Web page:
The opinion of the court was delivered by: Rosemary M. Collyer United States District Judge
Percy Newby has brought this lawsuit pro se against the Department of Transportation ("DOT") and Secretary Norman Mineta. Mr. Newby seeks review under the Administrative Procedure Act, 5 U.S.C. § 702, of a decision by the Federal Aviation Administration ("FAA") regarding the registering of an airplane and invokes the Constitution. He seeks, among other relief, monetary damages from Mr. Mineta "of not less than one-hundred-thousand [sic] (100,000) ounces of silver (or its commercial equivalent)," Compl. at 14.
DOT and Mr. Mineta have jointly moved to dismiss the complaint pursuant to Federal Rule of Civil Procedure 12(b)(1) and (b)(6). Mr. Newby has moved for a preliminary injunction and for a determination of Defendants' motion to dismiss. Based upon the parties' submissions and the entire record, the Court will grant DOT and Mr. Mineta's motion to dismiss and will deny as moot Mr. Newby's motions for a preliminary injunction and for a ruling on the motion to dismiss.
Mr. Newby claims to be acting "in his own name [and] as Special Executive Trustee and on behalf of the Board of Trustees" of TimeShare Toys ("TimeShare"), which he states is the real party in interest. Compl. at 1. In August 2003, TimeShare "initiated common-law/administrative process [with the FAA] to provide notice of a change in ownership of a 1960 Cessna 172, Serial #47688 (CESSNA)." Id. at 3, ¶ 1. The FAA responded that it could not register or regulate a private airplane "unless the airplane's original proof of ownership of the CESSNA was given to the FAA, making the FAA the holder, or holder in due course . . . [t]he FAA further indicated that unless the new owner would certify 'under penalty of perjury' on a registration application that such new owner . . . was the United States or a corporation or other instrumentality of the United States, the FAA did not have authority to register or regulate the CESSNA." Id. ¶¶ 2-3. TimeShare "then registered its ownership interest through a private registry" and published its ownership "in the public record at Pierce [C]county, Washington." Id. ¶ 4.
In January 2005, Mr. Mineta "(acting by his Agent Daniel Austin) . . . arrested and charged one of [TimeShare's] trustees with a crime of failing to register the CESSNA with the FAA." Id. ¶ 5. In July 2005, Agent Austin contacted TimeShare's mechanic, David Nelson, and grounded the CESSNA. Id. ¶¶ 8-9.
Rule 12(b) motion to dismiss tests the legal sufficiency of a complaint. Browning v. Clinton, 292 F.3d 235, 242 (D.C. Cir. 2002). "[A] complaint should not be dismissed for failure to state a claim unless it appears beyond doubt that the plaintiff[s] can prove no set of facts in support of [their] claim which would entitle [them] to relief." Conley v. Gibson, 355 U.S. 41, 45-46 (1957). On a motion to dismiss for lack of subject-matter jurisdiction pursuant to Rule 12(b)(1), the plaintiff bears the burden of establishing that the court has subject-matter jurisdiction. Evans v. B.F. Perkins Co., 166 F.3d 642, 647 (4th Cir. 1999); Rasul v. Bush, 215 F. Supp. 2d 55, 61 (D.D.C. 2002) (citing McNutt v. Gen. Motors Acceptance Corp., 298 U.S. 178, 182-83 (1936)). The court may dismiss a complaint for lack of subject-matter jurisdiction only if "'it appears beyond doubt that the plaintiff can prove no set of facts in support of his claim which would entitle him to relief.'" Empagran S.A. v. F. Hoffman-Laroche, Ltd., 315 F.3d 338, 343 (D.C. Cir. 2003) (quoting Conley v. Gibson, 355 U.S. 41, 45-46 (1957)). To determine whether it has jurisdiction over the claim, a court may consider materials outside the pleadings. Herbert v. Nat'l Acad. of Scis., 974 F.2d 192, 197 (D.C. Cir. 1992).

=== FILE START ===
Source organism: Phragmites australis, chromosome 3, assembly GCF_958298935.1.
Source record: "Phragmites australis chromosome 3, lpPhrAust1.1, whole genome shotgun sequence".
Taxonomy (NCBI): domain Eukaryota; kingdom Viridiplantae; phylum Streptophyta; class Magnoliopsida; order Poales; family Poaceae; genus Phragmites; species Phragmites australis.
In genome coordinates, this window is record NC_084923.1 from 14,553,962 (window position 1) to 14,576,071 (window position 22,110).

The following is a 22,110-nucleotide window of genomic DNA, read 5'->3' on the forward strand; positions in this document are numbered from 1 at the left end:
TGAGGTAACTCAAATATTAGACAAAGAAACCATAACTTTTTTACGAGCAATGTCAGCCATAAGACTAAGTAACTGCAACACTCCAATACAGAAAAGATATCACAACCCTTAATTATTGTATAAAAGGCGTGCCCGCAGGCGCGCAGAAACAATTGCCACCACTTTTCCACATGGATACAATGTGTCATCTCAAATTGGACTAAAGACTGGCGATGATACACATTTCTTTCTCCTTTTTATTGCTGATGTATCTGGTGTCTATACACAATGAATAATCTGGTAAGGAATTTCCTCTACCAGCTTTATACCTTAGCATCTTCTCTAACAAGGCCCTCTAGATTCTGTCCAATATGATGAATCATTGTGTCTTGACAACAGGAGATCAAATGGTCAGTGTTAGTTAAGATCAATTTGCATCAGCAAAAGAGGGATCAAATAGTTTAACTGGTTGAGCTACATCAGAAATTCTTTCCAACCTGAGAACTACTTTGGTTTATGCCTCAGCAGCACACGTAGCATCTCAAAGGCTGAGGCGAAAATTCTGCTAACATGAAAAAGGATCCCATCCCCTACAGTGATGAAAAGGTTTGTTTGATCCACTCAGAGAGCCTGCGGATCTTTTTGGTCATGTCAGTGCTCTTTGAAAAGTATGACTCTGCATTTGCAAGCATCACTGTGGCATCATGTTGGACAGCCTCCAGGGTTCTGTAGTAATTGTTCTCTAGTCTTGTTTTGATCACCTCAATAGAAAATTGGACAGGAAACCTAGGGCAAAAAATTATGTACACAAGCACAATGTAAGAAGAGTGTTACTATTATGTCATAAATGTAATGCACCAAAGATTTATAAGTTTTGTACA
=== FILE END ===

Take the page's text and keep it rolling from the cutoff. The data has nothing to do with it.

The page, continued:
Defendants assert that the Court lacks subject matter jurisdiction over Mr. Newby's APA claim for three reasons. First, there is no final agency action subject to judicial review. Second, Mr. Newby has not exhausted his administrative remedies. Third, any appeal from the FAA's final decision lies exclusively in the United States Court of Appeals. Reply in Support of Defendant's Motion to Dismiss and Opposition to Plaintiff's Preliminary Injunction ("Def's Reply") at 3. Indeed, an appeal from an FAA order is authorized to be brought in the "United States Court of Appeals for the District of Columbia Circuit or in the court of appeals of the United States for the circuit in which the person resides or has its principal place of business." 49 U.S.C.§ 46110(a); see Town of Fairview v. U.S. Dep't of Transp., 201 F. Supp.2d 64, 69 -70 (D.D.C. 2002) (the court of appeals has "exclusive" jurisdiction to review FAA orders). The Court therefore grants defendants' motion to dismiss the APA claim for lack of subject matter jurisdiction.
B. The Constitutional Claim
Defendants assert that the Court lacks subject matter jurisdiction over what they reasonably determined from Mr. Newby's opposition to be a claim brought under the takings clause of the Fifth Amendment. Def's Reply at 6; cf Pl's Opp'n at 10-14 (clarifying claim). The takings clause prohibits the government from taking private property for public use without just compensation. Defendants contend correctly that the United States Court of Federal Claims has exclusive jurisdiction over this claim because it seeks damages from the United States in excess of $10,000. Id. at 6-7; Pl's Opp'n at 17 (estimating current damages of more than $613,000). See Railway Labor Executives' Ass'n v. U.S., 987 F.2d 806, 816 (D.C. Cir. 1993) ("Except for cases in which the amount in controversy is less than $10,000, in which event jurisdiction is concurrent with the federal district courts, . . . the Federal Claims Court's jurisdiction in such actions is exclusive") (citing 28 U.S.C. § 1346 (a)(2)).
Accordingly, Defendants' motion to dismiss the constitutional claim for lack of subject matter ...